November is Alzheimer's awareness month and Alexandra Dillon with the Alzheimer's Association says now is the time to start addressing a disease that has been surrounded by stigma.
"People don't want other people to know that they're losing some of their cognitive abilities and skills. So there's a lot of denial, a lot of covering up and it's very difficult to process," said Dillon.
Dillon says many people feel like they're the only one experiencing the disease, but according to data, that is far from the truth.
"When we start to look at numbers... Alzheimer's is the sixth leading cause of death for people of all ages in the United States. Age is the greatest risk factor and we have a baby boomer population that is aging. By the age of 85, 1 in 2 people have Alzheimer's Disease. So people aren't alone. They're just not communicating," said Dillon.
That communication is something Carolyn Rasmussen was looking for. She cares for an aging parent and was looking for answers at a recent meeting offered at YWCA in Grand Island.
"For me, it was the difficulty of knowing that perhaps we are heading down that road," said Rasmussen.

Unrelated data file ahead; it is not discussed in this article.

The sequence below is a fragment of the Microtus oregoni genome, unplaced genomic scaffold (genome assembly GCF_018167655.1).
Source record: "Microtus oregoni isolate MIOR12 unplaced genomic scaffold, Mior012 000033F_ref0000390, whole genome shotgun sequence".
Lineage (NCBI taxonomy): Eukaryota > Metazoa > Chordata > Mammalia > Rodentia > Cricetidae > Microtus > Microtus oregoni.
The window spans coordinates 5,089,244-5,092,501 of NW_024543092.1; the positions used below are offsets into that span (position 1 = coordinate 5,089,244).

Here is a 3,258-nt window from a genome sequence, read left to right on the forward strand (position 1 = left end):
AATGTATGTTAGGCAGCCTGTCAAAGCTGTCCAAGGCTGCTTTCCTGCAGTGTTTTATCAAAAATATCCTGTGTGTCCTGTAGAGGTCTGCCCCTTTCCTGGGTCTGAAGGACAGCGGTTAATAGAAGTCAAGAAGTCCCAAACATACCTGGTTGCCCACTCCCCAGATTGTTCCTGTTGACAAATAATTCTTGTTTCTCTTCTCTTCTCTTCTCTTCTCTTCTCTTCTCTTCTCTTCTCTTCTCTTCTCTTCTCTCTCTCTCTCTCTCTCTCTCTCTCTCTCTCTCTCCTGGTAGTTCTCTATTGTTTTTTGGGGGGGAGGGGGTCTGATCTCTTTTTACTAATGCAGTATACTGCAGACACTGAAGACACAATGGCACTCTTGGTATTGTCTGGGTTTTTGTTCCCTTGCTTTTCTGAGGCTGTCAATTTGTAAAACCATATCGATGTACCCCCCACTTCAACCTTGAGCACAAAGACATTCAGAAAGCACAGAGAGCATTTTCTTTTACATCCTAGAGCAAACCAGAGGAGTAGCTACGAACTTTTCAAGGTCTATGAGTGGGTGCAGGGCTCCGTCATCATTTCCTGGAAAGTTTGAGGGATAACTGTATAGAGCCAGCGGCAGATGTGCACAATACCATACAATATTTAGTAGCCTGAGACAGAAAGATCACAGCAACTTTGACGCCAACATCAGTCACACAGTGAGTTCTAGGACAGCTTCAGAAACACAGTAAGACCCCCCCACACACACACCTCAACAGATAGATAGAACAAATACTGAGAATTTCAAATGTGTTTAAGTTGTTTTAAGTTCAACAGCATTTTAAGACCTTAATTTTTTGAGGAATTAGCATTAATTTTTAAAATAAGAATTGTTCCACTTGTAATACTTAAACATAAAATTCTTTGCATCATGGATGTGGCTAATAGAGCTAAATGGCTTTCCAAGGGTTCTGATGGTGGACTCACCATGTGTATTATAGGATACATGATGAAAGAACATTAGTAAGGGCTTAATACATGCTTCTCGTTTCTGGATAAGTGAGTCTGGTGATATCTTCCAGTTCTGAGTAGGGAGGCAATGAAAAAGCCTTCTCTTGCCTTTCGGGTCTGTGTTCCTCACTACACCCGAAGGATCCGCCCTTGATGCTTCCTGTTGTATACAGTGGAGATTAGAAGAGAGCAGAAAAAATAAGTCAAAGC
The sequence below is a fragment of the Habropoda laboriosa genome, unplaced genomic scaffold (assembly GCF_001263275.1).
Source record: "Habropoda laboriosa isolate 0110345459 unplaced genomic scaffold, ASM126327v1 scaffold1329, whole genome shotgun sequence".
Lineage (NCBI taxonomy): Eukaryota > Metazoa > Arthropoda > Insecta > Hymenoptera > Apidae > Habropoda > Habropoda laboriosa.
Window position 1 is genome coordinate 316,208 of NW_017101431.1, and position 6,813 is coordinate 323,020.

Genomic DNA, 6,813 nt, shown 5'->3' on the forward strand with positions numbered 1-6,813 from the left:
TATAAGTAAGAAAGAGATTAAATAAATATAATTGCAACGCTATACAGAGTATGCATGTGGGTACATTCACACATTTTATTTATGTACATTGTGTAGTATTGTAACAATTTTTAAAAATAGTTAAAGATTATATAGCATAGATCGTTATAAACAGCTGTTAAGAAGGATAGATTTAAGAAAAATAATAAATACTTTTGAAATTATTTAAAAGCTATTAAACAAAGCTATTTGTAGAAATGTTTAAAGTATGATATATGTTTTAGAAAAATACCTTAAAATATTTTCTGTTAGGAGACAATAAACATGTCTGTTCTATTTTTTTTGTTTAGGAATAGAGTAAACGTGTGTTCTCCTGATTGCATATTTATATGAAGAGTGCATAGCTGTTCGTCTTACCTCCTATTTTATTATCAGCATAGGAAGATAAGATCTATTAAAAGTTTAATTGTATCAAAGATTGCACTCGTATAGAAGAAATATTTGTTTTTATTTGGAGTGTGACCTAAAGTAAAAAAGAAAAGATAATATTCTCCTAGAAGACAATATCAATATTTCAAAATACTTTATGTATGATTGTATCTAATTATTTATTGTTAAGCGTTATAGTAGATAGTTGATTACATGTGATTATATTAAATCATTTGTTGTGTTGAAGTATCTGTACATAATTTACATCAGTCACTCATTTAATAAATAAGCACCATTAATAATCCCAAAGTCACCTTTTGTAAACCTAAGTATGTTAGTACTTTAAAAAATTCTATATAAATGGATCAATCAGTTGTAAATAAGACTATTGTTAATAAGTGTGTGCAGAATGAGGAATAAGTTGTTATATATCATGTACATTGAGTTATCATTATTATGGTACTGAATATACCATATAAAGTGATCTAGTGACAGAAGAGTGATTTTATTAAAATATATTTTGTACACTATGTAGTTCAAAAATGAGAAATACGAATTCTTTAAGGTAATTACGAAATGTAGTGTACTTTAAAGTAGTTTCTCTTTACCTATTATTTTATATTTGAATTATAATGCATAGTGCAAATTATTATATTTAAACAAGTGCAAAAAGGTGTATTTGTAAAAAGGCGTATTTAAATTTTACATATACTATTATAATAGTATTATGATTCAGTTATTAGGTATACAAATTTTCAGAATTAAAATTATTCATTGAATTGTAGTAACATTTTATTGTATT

She says the resources offered by Dillon were helpful in differentiating between normal aging and possible warning signs.
The Alzheimer's Association has a list of ten warning signs that could be indicators of the disease. Alexandra Dillon says it's important to remember that your memory naturally goes through changes as we get older, but memory loss that affects daily functioning is not a typical part of aging.
Rasmussen says the best thing to do as a caregiver is get educated and know that resources are available.
"I think we all need to be aware of it because as the world grows and the population grows, there's going to be more and more people diagnosed with Alzheimer's and we need to know the resources and where to go," said Rasmussen.